Saturday, December 3, 2016

James Larson examines the Dubia



"What has been missed in almost all of the critiques of Amoris Laetitia is that it is indeed constituted as a direct attack on the concept of Charity and Sanctifying Grace."


Paul confronts Peter by Rubens


[Editor: Another view of the Dubia Incident, from our friend, Mr James Larson.]


What Really Is At Stake?
The Letter of Four Cardinals to Pope Francis Concerning Amoris Laetitia
by James Larson

On November 14, 2016, four Cardinals (Walter Branmuller, Raymond Burke, Carlo Caffara, and Joachim Meisner) released a letter which they sent to Pope Francis on September 19, along with five “Dubia” (“doubts” or “questions”) in reference to the teaching of the Pope’s Apostolic Exhortation Amoris Laetitia, and requesting that these dubia be answered and clarified by the Pope himself.
The letter went unanswered, and thus these Cardinals decided to publish both the letter and Dubia, along with a Foreword, and also an Explanatory Note which further elaborated on the five dubia, to the general public. This composite of documents they titled Seeking Clarity. A Plea to Untie the Knots in “Amoris Laetitia”.
The four Cardinals introduce their analysis and explanation of the five dubiawith the following words:
“Let’s get to what is concretely at stake”.
It is my contention that, while the dubia and the analysis presented by the four Cardinals are indeed perceptive and true as far as they go, they do not at all reach to the true depths of “what is concretely at stake”.
Let us first look at these five dubia:
The first dubium deals directly with the issue of those married persons who have obtained a civil divorce and are now living in sin with a second partner. It asks “whether, following the affirmations of ‘Amoris Laetitia’ (nn. 300-305), it has now become possible to grant absolution in the Sacrament of Penance and thus to admit to Holy Communion a person who, while bound by a valid marital bond, lives together with a different person ‘more uxorio’ (in a marital way) without fulfilling the condition provided for by ‘Familiaris Consortio’, n. 84 and subsequently reaffirmed by ‘Reconciliatio et Paenitentia’ n. 34 and ‘Sacramentum Caritatis’ n. 29. Can the expression ‘in certain cases’ found in note 351 (n. 305) of the exhortation ‘Amoris Laetitia’ be applied to divorced persons who are in a new union and who continue to live ‘more uxorio’?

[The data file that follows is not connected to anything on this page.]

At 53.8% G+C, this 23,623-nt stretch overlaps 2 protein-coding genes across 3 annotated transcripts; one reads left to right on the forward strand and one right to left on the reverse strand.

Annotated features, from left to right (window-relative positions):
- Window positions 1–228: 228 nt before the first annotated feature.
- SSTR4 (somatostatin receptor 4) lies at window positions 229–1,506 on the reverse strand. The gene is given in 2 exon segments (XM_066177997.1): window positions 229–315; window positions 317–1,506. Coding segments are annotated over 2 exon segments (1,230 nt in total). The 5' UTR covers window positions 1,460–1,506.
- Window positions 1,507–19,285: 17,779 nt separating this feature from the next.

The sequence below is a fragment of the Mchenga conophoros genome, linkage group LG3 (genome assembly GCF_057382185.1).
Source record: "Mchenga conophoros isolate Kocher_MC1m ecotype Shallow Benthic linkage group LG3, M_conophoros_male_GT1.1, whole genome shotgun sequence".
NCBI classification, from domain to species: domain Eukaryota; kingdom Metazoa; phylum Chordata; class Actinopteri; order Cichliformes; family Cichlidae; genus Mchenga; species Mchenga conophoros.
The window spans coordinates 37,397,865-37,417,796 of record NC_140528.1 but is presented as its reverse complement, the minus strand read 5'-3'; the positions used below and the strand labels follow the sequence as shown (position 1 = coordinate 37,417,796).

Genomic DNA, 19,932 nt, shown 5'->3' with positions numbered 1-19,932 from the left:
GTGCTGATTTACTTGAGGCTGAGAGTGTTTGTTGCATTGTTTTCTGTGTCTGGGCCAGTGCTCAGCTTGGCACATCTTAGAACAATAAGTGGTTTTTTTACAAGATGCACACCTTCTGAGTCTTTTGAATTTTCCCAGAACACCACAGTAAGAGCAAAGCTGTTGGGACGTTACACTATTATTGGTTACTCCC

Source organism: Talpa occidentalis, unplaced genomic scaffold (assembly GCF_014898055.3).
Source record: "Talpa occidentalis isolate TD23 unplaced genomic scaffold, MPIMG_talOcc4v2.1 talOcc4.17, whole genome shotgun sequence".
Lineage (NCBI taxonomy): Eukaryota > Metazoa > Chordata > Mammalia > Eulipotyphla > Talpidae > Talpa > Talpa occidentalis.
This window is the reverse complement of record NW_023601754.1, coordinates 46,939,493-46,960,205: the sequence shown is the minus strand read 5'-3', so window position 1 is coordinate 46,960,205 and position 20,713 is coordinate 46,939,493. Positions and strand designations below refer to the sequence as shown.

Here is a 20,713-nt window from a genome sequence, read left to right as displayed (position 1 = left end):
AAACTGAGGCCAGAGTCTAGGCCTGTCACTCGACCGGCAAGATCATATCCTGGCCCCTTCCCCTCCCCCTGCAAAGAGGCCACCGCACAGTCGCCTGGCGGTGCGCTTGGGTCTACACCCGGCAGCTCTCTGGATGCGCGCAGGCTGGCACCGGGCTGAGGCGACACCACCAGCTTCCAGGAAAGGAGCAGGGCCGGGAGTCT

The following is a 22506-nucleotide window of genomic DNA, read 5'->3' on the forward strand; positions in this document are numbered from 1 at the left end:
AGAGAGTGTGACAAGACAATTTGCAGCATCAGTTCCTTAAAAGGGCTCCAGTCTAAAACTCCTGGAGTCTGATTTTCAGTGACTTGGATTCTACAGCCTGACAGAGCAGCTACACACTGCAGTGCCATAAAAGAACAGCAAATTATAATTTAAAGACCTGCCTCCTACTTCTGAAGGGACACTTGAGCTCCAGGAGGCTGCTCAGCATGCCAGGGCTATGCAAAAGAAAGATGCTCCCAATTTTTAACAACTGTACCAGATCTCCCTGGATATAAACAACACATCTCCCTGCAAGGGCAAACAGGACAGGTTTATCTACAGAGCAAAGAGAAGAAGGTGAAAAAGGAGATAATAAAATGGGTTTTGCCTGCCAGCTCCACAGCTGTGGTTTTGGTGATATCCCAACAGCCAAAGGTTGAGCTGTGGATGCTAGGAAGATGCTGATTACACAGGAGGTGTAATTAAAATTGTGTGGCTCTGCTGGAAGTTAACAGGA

Dubia two, three, four, and five, on the other hand “are about fundamental issues regarding the moral life”
The second asks whether, after the teaching of Amoris Laetitia, there are still “absolute moral norms that prohibit intrinsically evil acts and that are binding without exceptions?”
The third asks whether, after Amoris Laetitia, it is still true “that a person who habitually lives in contradiction to a commandment of God’s law, as for instance the one that prohibits adultery, finds him or herself in an objective situation of grave habitual sin?”
The fourth asks whether, after Amoris Laetitia, the Church still needs to regard as valid the teaching “according to which ‘circumstances or intentions can never transform an act intrinsically evil by virtue of its object into an act ‘subjectively’ good or defensible as a choice”?
And the fifth dubium asks whether, after Amoris Laetitia, the Church’s teaching still “excludes a creative interpretation of the role of conscience and that emphasizes that conscience can never be authorized to legitimate exceptions to absolute moral norms that prohibit intrinsically evil acts by virtue of their object?”
All of these questions are being asked, of course, simply because Amoris Laetitia does indeed appear to contradict the perennial teachings of the Church (and of Holy Scripture) in regard to these issues. As the Explanatory Note of the four Cardinals puts it (very mildly, I think), “the interpretation of the document also implies different, contrasting approaches to the Christian way of life”.
But it is much more than a “way of life” that is at stake here. It is, rather, the entire structure of our understanding of Christian Revelation – of Who God is, and of who man is – which is being denied by Amoris Laetitia. And if this be true, then the entire brunt of the Cardinals’ letter to the Pope, which consists of requests for clarification in regard to these dubia, noble and courageous as it certainly is, is an exercise in futility. The fact is that, in the minds and hearts of such men as Jorge Bergoglio and Joseph Ratzinger, the entire philosophical and theological structure of the faith has necessarily undergone a radical alteration which necessitates this contrasting approach to the Christian way of life. In other words, there can be no clarification because Pope Francis fully believes he must do what he is doing. From his perspective, the dubia of these four Cardinals is equivalent to the death cries of theological dinosaurs destined for evolutionary extinction. They therefore must be ignored.

Read the whole article here.

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